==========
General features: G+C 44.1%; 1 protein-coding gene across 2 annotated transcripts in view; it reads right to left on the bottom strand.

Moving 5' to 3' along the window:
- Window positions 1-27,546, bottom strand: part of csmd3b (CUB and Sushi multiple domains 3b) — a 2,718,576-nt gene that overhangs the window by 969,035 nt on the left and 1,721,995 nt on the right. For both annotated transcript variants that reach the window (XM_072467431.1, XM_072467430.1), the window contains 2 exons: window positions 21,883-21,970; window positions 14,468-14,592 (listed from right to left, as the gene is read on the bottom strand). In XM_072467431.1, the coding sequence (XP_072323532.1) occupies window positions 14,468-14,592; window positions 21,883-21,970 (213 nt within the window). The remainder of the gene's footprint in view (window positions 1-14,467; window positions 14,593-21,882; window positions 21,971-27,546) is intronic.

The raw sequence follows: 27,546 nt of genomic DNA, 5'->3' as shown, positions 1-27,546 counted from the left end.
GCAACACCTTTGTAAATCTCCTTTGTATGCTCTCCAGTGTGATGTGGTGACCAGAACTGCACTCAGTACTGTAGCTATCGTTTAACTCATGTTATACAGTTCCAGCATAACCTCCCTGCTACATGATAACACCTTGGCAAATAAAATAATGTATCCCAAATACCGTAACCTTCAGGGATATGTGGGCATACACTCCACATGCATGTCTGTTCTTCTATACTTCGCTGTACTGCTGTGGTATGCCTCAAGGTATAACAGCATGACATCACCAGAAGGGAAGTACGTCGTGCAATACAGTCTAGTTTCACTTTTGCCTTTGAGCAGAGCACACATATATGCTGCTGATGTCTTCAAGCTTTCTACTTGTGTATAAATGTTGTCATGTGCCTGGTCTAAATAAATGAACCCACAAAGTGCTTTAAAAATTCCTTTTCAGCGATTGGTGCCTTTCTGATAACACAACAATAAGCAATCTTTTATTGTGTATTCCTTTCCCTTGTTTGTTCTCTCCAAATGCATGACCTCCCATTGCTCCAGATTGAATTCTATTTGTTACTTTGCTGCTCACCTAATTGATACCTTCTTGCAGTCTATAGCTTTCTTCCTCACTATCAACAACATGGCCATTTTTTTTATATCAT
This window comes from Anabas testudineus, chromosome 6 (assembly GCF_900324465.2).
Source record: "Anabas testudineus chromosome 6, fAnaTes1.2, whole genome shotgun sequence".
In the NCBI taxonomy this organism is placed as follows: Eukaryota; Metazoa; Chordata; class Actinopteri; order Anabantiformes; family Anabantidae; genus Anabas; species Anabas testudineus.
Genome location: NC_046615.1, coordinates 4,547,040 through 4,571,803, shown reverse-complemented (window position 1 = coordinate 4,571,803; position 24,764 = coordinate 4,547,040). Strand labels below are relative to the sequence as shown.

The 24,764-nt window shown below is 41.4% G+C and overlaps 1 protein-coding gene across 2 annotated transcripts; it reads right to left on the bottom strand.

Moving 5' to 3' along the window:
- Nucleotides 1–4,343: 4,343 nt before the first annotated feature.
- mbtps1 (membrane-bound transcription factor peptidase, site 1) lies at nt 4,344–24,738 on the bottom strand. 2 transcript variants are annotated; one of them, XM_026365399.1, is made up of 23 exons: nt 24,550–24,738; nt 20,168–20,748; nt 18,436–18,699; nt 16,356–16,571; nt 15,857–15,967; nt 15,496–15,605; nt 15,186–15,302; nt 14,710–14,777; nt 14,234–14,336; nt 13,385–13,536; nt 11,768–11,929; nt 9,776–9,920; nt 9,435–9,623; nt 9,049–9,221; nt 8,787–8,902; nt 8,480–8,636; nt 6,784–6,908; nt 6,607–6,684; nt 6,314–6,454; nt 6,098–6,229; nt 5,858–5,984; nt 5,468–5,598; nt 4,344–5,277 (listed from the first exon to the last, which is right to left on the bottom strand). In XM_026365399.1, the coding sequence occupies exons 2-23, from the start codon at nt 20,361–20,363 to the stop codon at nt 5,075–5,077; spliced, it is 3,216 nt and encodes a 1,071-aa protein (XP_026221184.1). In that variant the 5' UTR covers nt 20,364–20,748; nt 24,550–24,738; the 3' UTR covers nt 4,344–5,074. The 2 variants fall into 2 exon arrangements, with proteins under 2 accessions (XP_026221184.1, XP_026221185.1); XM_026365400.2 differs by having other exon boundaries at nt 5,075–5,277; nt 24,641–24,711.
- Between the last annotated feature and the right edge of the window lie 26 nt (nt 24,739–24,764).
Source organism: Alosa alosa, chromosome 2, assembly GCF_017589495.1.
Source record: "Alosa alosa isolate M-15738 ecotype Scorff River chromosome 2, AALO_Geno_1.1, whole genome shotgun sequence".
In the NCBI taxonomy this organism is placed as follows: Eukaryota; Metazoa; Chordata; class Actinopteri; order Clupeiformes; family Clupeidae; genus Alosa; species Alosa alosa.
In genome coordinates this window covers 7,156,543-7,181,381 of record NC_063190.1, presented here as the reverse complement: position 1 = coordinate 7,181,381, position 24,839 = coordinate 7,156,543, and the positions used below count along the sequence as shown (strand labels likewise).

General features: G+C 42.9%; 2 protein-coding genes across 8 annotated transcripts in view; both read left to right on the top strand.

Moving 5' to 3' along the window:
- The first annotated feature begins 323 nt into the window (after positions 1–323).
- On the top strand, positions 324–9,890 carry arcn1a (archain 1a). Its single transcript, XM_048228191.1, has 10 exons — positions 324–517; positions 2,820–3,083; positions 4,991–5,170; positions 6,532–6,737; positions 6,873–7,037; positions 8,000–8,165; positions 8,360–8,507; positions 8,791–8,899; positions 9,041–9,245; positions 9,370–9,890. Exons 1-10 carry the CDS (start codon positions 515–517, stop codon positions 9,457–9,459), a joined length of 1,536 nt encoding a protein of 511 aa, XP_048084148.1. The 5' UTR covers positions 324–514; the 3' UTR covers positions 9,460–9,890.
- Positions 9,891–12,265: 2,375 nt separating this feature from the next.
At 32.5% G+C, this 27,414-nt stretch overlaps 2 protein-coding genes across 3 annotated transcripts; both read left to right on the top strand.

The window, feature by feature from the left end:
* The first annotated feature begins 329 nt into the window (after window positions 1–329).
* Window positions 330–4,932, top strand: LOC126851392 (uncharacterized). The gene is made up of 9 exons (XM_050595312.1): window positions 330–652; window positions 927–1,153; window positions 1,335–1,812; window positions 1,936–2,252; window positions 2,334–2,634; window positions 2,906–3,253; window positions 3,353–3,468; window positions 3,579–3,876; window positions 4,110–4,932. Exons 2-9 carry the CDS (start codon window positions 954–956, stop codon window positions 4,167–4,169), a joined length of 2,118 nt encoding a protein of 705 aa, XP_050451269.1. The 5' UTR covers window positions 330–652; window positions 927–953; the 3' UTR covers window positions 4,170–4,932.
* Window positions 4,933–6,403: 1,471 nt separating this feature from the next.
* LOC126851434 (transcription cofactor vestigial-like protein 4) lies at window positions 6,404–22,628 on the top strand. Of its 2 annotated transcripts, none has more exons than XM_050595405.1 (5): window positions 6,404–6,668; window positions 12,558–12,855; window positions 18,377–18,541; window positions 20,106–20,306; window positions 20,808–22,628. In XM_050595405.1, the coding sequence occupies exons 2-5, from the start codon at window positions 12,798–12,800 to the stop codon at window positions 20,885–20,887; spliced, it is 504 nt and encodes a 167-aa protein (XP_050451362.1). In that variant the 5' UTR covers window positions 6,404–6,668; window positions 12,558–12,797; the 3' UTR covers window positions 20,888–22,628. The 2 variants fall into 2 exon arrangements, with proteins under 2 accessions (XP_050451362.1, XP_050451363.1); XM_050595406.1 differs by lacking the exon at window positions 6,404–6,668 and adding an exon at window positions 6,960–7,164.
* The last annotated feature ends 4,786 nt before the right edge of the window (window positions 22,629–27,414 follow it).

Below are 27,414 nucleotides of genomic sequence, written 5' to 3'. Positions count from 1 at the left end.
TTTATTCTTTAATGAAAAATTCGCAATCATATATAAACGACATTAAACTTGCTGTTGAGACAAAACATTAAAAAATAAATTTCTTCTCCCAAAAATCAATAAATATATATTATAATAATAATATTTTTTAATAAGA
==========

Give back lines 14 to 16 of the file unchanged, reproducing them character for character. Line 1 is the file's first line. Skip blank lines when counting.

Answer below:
- Between the last annotated feature and the right edge of the window lie 26 nt (nt 24,739–24,764).
Source organism: Alosa alosa, chromosome 2, assembly GCF_017589495.1.
Source record: "Alosa alosa isolate M-15738 ecotype Scorff River chromosome 2, AALO_Geno_1.1, whole genome shotgun sequence".